Change Mappers

As precipitation patterns and other global environmental conditions change, epidemiologists have already noticed new patterns in the incidence and severity of certain diseases, including skin cancer, asthma and food-borne illnesses. Identifying the location and severity of such climate-related health changes is key to minimizing future risks. But how?

Sudipto Banerjee, associate professor of biostatistics at the University of Minnesota’s School of Public Health, is working to improve our ability to understand and predict impacts of climate change. Funded by a two-year American Recovery and Reinvestment Act grant, Banerjee and colleagues are developing new statistical models to study the effects of climate change on health. They also are building new software that will allow health and environmental scientists to analyze large amounts of data from widely varying locations.

Banerjee uses spatial, or location-based, statistics to explore relationships among three data categories: weather, such as temperature and precipitation; pollutants, such as particulate matter and ozone; and health, including rates of asthma hospitalizations, nonmelanoma skin cancer and the food-borne disease salmonellosis.

An essential component of Banerjee’s research is creating mathematical models to connect data with the locations where they were observed—indicating, for example, which parts of a state or county show highest risk for a particular illness. Studying data without tracking their recorded locations can skew results. “If you don’t account for space,” Banerjee says, “then sometimes conclusions that you draw can be wrong. Space can act as a confounder, in terms of confusing how the variables interact with each other.”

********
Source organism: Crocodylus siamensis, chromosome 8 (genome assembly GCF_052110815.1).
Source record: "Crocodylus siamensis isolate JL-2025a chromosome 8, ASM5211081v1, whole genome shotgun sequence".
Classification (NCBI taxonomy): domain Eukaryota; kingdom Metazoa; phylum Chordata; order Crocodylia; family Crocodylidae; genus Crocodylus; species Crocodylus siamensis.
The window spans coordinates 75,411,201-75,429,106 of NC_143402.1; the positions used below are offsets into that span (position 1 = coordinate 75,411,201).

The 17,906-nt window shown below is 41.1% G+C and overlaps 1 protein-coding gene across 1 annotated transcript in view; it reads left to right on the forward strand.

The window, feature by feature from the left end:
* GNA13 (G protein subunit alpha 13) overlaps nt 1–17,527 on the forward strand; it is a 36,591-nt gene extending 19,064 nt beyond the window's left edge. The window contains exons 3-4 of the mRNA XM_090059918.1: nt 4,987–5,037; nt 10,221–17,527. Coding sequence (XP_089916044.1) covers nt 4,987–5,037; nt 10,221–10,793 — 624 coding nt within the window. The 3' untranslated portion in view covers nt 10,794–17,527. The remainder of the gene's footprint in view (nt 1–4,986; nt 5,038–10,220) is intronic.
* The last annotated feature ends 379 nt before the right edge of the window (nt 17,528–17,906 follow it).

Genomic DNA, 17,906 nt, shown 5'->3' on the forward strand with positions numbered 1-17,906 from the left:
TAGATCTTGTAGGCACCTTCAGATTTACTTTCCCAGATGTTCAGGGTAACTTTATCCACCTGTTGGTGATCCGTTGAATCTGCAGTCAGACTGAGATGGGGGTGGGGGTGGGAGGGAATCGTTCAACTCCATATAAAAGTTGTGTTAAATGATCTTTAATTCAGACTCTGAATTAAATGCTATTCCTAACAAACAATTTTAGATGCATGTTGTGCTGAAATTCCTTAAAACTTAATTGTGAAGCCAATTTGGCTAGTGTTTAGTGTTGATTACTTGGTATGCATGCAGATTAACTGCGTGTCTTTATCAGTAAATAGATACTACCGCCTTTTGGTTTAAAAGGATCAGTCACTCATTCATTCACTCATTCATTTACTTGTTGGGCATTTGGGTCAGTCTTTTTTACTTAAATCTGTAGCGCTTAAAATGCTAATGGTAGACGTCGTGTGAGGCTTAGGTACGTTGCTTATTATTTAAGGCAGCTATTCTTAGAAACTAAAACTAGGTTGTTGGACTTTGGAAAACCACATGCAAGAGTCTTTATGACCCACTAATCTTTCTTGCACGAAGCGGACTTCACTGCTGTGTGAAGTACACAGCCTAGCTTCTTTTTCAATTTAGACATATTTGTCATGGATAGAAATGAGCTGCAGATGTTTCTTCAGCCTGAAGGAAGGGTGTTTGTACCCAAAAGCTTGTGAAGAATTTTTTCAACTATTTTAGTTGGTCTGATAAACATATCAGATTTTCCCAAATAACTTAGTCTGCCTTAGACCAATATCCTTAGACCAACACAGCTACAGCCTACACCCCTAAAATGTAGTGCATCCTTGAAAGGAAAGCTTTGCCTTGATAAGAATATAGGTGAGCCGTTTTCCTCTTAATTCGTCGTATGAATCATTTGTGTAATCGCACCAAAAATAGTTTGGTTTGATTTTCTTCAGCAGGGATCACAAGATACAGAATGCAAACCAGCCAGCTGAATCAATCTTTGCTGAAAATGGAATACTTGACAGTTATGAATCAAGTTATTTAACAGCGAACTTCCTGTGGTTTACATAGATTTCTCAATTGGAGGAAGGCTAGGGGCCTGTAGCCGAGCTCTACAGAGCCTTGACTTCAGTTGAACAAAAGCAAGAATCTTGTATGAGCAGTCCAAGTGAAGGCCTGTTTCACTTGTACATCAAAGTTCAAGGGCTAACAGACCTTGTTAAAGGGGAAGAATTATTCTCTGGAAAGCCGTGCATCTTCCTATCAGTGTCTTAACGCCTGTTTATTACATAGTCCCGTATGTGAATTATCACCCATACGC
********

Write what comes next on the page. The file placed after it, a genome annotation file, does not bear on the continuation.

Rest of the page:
Banerjee’s research will help epidemiologists make statistical health predictions on a larger scale. “The challenge is to relate this variable, which has been recorded at a certain point, with data that has been recorded over a region,” he says. “So we build models to help us do that.”

ASHLEY KUEHL is a freelance writer from Minneapolis. She has written about sustainability and the environment for Twin Cities Daily Planet.

Common Language

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What’s the connection – if any – between a particular health problem and environmental conditions? Finding the answer requires being able to look at how the problem and conditions vary geographically. That’s far more easily said than done when the different trends are measured or reported at different scales and in different ways. For instance, patients hospitalized for asthma might be represented as number per region (upper left), while data on the percent of people who smoke might be expressed as shades of gray (upper right), air pollution sources as dots of different magnitude (lower left) and weather data as pixels (lower right).

Sudipto Banerjee is developing statistical tools to create a common “language” for these various ways of reporting data.

The goal: to be able to identify which factors are most closely associated with a particular health problem and so could hold a key to solving it.